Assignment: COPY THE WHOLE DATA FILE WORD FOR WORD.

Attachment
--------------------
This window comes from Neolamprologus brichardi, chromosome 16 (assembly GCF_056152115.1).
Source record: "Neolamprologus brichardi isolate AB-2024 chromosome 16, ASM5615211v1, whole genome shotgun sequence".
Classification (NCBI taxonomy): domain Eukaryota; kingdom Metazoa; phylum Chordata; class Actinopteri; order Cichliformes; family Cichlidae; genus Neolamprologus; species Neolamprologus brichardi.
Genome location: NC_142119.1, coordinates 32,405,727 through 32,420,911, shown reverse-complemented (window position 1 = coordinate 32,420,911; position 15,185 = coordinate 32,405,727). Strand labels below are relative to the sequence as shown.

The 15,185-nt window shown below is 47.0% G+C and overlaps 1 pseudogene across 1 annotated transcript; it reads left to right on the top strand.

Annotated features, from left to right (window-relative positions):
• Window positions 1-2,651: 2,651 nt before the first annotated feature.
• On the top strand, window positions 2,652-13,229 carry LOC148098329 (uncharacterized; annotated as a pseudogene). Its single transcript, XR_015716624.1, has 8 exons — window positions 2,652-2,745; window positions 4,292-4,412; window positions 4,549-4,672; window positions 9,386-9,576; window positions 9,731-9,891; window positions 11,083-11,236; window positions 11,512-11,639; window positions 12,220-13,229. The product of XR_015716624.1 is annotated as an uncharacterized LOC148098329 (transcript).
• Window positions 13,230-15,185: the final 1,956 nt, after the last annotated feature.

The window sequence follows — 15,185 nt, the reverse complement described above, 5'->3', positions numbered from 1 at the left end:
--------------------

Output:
This window comes from Neolamprologus brichardi, chromosome 16 (assembly GCF_056152115.1).
Source record: "Neolamprologus brichardi isolate AB-2024 chromosome 16, ASM5615211v1, whole genome shotgun sequence".
Classification (NCBI taxonomy): domain Eukaryota; kingdom Metazoa; phylum Chordata; class Actinopteri; order Cichliformes; family Cichlidae; genus Neolamprologus; species Neolamprologus brichardi.
Genome location: NC_142119.1, coordinates 32,405,727 through 32,420,911, shown reverse-complemented (window position 1 = coordinate 32,420,911; position 15,185 = coordinate 32,405,727). Strand labels below are relative to the sequence as shown.

The 15,185-nt window shown below is 47.0% G+C and overlaps 1 pseudogene across 1 annotated transcript; it reads left to right on the top strand.

Annotated features, from left to right (window-relative positions):
• Window positions 1-2,651: 2,651 nt before the first annotated feature.
• On the top strand, window positions 2,652-13,229 carry LOC148098329 (uncharacterized; annotated as a pseudogene). Its single transcript, XR_015716624.1, has 8 exons — window positions 2,652-2,745; window positions 4,292-4,412; window positions 4,549-4,672; window positions 9,386-9,576; window positions 9,731-9,891; window positions 11,083-11,236; window positions 11,512-11,639; window positions 12,220-13,229. The product of XR_015716624.1 is annotated as an uncharacterized LOC148098329 (transcript).
• Window positions 13,230-15,185: the final 1,956 nt, after the last annotated feature.

The window sequence follows — 15,185 nt, the reverse complement described above, 5'->3', positions numbered from 1 at the left end: